There is no specific type suitable, in this case some can be used.
In fact, if you are going to create types to handle these temperatures and you are going to use a sophisticated infrastructure to represent them, the inner type that will save the numbers matters little. You could use some strategies and depend on what you expect to accomplish. It may even be that simple
float solves easy.
If you are going to use a generic type to represent, you can even use
int , but probably the easiest is to use a
float that already has the decimal part. With a
int would have to always make a division to get the decimal part, make accounts to suit the scale you are using, have to be careful and should not be worth for basic use and for more sophisticated use I think the solution previous is better.
Nothing prevents you from using
double , but I find it overkill for this sort of thing.
float saves memory and has more than enough precision for something simple like that. You can not say it's wrong, but it would not be the first choice.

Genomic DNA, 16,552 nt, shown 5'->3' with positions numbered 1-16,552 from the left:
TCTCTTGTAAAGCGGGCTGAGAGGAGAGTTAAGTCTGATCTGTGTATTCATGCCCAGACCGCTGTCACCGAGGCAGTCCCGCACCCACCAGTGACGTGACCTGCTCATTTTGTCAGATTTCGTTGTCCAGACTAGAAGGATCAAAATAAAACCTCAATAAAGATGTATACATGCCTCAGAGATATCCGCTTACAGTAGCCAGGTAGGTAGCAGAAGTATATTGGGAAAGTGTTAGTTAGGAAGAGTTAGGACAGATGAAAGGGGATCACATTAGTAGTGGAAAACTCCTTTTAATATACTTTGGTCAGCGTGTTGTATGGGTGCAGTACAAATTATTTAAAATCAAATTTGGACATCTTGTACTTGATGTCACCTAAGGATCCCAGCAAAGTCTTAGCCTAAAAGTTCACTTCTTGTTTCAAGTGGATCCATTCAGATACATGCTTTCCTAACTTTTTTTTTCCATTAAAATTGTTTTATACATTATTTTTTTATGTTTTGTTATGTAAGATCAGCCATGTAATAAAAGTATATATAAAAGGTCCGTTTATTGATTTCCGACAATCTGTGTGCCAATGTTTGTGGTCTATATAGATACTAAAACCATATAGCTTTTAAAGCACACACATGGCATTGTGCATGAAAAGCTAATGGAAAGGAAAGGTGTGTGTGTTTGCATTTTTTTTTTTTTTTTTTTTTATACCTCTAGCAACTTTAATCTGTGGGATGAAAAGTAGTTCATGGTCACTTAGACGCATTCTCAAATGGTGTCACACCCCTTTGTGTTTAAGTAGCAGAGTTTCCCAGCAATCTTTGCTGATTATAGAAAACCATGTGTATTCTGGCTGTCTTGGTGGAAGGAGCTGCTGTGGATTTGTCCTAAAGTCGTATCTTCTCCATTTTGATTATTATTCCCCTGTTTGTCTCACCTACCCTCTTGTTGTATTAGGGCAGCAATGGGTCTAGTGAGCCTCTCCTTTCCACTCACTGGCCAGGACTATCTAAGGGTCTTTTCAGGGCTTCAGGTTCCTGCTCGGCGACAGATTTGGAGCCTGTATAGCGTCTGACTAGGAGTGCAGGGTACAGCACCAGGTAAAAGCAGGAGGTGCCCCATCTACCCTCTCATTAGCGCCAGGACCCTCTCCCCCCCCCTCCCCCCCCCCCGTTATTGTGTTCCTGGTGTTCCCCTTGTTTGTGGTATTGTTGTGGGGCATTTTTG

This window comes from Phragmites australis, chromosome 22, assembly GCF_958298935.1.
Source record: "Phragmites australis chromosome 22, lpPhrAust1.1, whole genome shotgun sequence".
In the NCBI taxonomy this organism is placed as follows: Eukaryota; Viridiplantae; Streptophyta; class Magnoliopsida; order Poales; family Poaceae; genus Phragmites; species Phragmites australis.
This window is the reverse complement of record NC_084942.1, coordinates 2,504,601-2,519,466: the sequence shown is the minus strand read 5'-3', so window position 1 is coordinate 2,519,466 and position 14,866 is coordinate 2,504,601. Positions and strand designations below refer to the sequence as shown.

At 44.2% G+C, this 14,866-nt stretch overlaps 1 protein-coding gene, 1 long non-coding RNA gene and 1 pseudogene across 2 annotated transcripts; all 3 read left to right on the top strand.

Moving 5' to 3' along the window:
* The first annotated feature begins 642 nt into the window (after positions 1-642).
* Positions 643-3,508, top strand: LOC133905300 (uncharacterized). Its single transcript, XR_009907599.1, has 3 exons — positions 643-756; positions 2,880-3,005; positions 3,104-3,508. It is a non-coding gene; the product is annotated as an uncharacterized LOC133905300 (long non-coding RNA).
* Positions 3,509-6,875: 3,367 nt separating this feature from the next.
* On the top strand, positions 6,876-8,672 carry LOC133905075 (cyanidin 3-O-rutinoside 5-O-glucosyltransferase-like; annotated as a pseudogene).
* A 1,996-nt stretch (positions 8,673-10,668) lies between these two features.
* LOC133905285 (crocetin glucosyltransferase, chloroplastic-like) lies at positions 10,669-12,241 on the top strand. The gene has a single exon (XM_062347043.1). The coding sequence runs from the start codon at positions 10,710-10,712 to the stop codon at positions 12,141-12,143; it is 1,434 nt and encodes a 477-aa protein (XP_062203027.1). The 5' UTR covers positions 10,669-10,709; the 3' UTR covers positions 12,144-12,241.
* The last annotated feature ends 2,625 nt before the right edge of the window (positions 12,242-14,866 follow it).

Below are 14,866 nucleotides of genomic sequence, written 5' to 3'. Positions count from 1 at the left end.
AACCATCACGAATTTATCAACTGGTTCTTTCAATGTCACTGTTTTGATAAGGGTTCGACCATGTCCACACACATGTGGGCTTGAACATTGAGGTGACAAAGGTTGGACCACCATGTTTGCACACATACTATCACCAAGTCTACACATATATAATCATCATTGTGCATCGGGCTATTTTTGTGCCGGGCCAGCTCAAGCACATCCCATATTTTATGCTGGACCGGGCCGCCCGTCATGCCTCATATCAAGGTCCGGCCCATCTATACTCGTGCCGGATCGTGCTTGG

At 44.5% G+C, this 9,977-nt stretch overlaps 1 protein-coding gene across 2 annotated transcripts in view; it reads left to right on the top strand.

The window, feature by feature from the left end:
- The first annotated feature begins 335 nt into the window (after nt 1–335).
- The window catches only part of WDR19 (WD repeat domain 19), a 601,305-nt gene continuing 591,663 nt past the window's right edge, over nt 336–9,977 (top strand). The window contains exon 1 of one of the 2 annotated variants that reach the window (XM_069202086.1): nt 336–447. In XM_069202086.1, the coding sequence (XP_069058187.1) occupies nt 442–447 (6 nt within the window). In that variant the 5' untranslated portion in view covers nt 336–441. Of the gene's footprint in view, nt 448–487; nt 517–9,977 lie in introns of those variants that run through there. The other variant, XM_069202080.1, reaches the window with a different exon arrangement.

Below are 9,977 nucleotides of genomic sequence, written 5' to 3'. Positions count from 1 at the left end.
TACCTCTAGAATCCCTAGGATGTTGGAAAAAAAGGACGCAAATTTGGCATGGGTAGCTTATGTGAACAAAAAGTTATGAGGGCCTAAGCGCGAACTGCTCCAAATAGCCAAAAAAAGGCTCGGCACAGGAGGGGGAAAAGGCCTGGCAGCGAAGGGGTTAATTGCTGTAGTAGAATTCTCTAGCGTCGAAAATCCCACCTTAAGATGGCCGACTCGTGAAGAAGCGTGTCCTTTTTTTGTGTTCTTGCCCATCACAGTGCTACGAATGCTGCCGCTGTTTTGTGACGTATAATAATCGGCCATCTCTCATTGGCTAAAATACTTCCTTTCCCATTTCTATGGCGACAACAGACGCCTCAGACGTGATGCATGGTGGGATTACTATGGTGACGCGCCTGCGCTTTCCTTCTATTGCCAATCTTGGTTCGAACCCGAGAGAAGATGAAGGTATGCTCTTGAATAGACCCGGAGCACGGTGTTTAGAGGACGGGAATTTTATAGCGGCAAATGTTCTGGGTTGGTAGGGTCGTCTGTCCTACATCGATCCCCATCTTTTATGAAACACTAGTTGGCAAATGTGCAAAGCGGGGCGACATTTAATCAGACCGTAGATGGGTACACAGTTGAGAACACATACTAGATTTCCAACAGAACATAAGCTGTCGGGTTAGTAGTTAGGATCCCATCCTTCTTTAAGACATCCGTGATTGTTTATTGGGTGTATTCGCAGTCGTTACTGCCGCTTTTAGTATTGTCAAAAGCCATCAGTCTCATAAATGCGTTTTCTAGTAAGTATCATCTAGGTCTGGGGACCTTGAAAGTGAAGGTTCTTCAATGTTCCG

The difference between them is just the same precision, which obviously makes the most accurate being larger (8 bytes versus 4). Do not confuse with accuracy.
If you had the statement to use something that takes up less space, you might even think of other things, especially if you have a requirement for accuracy. It seems to me that none of this is required, so
float is better in real use, but you can argue that
double does not hurt unless it's a token memory, which changes little in most cases.
In this case, I doubt that
BigDecimal is required, but only you can answer if you must have accuracy beyond the precision that
float already gives. See more at What is the correct way to use float, double, and decimal types? .